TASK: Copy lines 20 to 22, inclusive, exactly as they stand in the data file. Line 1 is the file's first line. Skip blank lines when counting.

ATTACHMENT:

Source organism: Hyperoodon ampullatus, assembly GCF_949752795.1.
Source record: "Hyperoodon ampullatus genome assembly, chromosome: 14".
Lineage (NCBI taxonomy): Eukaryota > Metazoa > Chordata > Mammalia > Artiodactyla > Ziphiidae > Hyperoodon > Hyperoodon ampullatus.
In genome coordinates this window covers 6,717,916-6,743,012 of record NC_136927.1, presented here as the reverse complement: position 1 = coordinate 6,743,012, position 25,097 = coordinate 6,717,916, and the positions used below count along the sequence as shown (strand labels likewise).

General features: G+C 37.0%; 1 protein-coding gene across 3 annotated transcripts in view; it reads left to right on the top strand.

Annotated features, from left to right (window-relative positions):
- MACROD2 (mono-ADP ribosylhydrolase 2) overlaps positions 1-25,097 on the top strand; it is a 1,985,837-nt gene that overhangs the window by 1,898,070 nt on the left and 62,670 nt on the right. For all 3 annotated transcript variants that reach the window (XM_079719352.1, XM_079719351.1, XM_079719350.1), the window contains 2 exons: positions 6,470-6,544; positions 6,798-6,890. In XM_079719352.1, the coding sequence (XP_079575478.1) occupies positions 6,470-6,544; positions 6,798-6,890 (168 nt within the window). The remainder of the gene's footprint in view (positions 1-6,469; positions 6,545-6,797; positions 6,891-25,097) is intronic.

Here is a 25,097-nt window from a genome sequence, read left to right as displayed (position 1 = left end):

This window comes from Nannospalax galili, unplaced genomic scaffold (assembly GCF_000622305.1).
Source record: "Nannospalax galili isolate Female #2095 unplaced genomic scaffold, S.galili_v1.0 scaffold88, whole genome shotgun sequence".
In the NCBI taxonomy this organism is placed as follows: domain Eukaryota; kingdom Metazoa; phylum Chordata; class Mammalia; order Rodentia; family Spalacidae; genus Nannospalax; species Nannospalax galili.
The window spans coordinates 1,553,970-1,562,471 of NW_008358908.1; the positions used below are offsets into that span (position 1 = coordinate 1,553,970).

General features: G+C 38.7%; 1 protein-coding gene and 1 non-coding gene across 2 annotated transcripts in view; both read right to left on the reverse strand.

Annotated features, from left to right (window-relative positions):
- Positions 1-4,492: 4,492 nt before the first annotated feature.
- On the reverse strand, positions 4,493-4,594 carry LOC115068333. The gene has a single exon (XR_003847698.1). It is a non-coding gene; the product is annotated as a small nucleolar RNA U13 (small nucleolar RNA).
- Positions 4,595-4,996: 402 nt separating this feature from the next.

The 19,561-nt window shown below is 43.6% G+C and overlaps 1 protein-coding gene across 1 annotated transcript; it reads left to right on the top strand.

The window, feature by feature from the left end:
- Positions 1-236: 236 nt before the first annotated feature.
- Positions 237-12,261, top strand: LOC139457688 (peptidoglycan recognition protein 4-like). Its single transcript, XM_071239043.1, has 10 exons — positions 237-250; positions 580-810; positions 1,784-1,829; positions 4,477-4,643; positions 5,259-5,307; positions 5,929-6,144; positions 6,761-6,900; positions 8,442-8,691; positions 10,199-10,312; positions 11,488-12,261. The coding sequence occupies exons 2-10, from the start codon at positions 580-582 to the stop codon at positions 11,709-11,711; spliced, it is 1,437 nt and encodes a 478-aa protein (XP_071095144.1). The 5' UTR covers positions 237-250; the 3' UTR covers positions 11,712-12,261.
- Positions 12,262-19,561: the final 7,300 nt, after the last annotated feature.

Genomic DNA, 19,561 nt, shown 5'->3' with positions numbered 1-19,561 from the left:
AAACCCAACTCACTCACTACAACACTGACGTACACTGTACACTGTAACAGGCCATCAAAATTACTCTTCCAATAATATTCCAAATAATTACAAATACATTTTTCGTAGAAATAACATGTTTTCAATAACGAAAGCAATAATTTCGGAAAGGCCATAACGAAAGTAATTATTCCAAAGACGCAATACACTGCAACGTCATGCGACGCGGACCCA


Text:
- Positions 1-236: 236 nt before the first annotated feature.
- Positions 237-12,261, top strand: LOC139457688 (peptidoglycan recognition protein 4-like). Its single transcript, XM_071239043.1, has 10 exons — positions 237-250; positions 580-810; positions 1,784-1,829; positions 4,477-4,643; positions 5,259-5,307; positions 5,929-6,144; positions 6,761-6,900; positions 8,442-8,691; positions 10,199-10,312; positions 11,488-12,261. The coding sequence occupies exons 2-10, from the start codon at positions 580-582 to the stop codon at positions 11,709-11,711; spliced, it is 1,437 nt and encodes a 478-aa protein (XP_071095144.1). The 5' UTR covers positions 237-250; the 3' UTR covers positions 11,712-12,261.
- Positions 12,262-19,561: the final 7,300 nt, after the last annotated feature.